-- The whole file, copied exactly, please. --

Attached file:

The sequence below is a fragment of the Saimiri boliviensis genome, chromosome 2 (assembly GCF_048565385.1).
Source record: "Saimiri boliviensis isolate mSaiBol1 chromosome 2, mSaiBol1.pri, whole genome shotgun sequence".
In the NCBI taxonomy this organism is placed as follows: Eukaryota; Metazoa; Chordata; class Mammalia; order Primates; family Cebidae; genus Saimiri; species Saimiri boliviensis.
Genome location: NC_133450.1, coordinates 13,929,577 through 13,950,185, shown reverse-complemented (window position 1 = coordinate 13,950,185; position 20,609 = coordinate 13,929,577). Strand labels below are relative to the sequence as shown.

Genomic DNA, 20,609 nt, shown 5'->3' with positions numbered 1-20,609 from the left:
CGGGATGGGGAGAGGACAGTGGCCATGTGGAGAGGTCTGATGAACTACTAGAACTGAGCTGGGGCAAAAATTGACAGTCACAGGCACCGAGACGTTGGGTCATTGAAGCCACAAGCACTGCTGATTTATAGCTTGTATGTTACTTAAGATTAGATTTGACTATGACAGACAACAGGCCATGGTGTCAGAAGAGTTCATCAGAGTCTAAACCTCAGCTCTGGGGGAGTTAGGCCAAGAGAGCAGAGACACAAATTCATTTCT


The sequence below is a fragment of the Saimiri boliviensis genome, chromosome 2 (assembly GCF_048565385.1).
Source record: "Saimiri boliviensis isolate mSaiBol1 chromosome 2, mSaiBol1.pri, whole genome shotgun sequence".
In the NCBI taxonomy this organism is placed as follows: Eukaryota; Metazoa; Chordata; class Mammalia; order Primates; family Cebidae; genus Saimiri; species Saimiri boliviensis.
Genome location: NC_133450.1, coordinates 13,929,577 through 13,950,185, shown reverse-complemented (window position 1 = coordinate 13,950,185; position 20,609 = coordinate 13,929,577). Strand labels below are relative to the sequence as shown.

Genomic DNA, 20,609 nt, shown 5'->3' with positions numbered 1-20,609 from the left:
CGGGATGGGGAGAGGACAGTGGCCATGTGGAGAGGTCTGATGAACTACTAGAACTGAGCTGGGGCAAAAATTGACAGTCACAGGCACCGAGACGTTGGGTCATTGAAGCCACAAGCACTGCTGATTTATAGCTTGTATGTTACTTAAGATTAGATTTGACTATGACAGACAACAGGCCATGGTGTCAGAAGAGTTCATCAGAGTCTAAACCTCAGCTCTGGGGGAGTTAGGCCAAGAGAGCAGAGACACAAATTCATTTCT